Answering the most-Googled questions about AlaskaBack To Blog
Is Alaska …
Alaska is dark but it’s also light. Because of the earth’s tilt, in the winter months there are extra hours of darkness and, depending on how far north you travel, the sun might not even peek over the horizon. But the reverse is also true, in the summertime the sun hardly ever goes down!
Despite how Alaska is presented on many maps, the answer is certainly not. However, there are many islands that are part of the state! There are approximately 2,670 named islands in Alaska. Some are inhabited by people but many of them are left to the bears and other wildlife.
Yes! Alaska does get warm; temperatures in the Interior during the summer consistently range in the 60–80 degrees Fahrenheit range. The highest recorded temperature in Alaska was 100 degrees Fahrenheit in Fort Yukon in June 1915.
What is Alaska …
Today, Alaska has its own time zone. Over the years, Alaska has gone through many time zone changes. Because of its size, it’s hard to come up with a good answer for everybody. Alaska is actually both the most western and eastern state in the country. The time zone that encompasses Alaska is called the Alaska Time Zone, AKST and is one hour behind Pacific Time.
It’s bigger than California, it’s bigger than Montana, it’s bigger than Texas and it’s even bigger than all three combined! In fact, including the distance to the furthest island in the Aleutian Chain, the state is as wide as the continental United States.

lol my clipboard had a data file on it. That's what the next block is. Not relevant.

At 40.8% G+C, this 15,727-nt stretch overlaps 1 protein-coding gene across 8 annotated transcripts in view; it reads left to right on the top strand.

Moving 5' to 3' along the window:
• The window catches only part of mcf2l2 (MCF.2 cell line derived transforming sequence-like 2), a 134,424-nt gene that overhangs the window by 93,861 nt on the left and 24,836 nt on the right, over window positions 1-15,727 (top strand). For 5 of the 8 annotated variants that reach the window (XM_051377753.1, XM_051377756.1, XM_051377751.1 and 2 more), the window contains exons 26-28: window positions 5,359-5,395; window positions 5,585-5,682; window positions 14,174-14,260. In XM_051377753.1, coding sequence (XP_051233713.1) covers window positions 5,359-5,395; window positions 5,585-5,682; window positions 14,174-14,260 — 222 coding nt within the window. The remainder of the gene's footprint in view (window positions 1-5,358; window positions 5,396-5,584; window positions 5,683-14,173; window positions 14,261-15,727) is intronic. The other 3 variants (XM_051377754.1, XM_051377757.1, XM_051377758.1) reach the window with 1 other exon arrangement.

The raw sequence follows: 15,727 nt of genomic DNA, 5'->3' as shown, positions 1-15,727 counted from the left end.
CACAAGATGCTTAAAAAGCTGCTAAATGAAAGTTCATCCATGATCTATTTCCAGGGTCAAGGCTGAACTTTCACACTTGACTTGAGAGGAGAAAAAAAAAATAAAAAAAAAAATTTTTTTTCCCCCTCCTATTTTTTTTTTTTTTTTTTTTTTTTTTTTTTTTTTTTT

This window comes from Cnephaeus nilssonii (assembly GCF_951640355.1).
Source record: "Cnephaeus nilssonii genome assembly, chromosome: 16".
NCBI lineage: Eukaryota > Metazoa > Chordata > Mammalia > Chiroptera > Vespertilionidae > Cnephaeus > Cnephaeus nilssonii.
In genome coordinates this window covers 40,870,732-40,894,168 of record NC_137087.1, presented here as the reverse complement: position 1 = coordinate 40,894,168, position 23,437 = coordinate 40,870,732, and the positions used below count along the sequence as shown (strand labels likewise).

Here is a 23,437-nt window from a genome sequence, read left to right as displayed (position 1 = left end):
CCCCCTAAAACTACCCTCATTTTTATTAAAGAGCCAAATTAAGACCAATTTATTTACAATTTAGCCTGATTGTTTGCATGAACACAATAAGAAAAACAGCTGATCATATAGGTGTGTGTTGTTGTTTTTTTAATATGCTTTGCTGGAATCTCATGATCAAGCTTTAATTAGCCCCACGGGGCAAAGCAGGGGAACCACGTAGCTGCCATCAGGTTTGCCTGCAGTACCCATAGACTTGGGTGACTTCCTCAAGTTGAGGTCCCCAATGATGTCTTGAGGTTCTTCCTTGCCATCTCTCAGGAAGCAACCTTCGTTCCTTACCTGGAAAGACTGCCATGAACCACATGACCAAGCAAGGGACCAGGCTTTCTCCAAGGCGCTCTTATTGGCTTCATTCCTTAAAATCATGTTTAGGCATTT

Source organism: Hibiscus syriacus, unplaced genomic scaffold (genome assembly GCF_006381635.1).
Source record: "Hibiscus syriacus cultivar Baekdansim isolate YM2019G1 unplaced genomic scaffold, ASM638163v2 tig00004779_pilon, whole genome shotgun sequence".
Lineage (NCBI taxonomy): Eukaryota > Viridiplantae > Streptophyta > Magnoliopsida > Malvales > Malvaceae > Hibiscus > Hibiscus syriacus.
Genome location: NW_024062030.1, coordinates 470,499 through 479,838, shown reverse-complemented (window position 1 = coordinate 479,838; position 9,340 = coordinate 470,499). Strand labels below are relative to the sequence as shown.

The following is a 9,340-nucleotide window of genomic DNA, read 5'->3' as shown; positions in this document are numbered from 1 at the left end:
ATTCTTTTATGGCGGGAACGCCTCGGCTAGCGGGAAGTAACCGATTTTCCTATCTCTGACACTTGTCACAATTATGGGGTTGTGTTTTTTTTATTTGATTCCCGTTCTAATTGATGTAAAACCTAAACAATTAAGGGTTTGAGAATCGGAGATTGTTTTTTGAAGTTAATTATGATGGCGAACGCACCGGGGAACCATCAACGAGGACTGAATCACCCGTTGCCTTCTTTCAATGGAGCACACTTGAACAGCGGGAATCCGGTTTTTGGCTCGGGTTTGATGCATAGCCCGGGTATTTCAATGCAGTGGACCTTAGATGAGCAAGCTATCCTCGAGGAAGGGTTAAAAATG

How Alaskans …
For the most part, we use all the standard American greetings. A nod of the head, wave of the hand and even, “Hello, how are you?” Alaska is also home to at least 20 indigenous languages, and more than 100 different languages are represented in the Anchorage School District.
Alaskans live BIG! It’s a big state full of adventure so it’s hard to justify sitting on the couch. Alaskans love to hit the trails, explore glaciers and tackle new adventures every day. Many Alaskans live a subsistence lifestyle because of the abundant resources all around. Summers are spent hunting and fishing to fill the freezer and picking berries for jam and vegetables for canning.
We’ve given you all the tools you need to avoid being duped on Alaska facts this April Fools’ Day. Now, put all that knowledge to good use and book that Princess Alaska Lodges trip you’ve been dreaming about!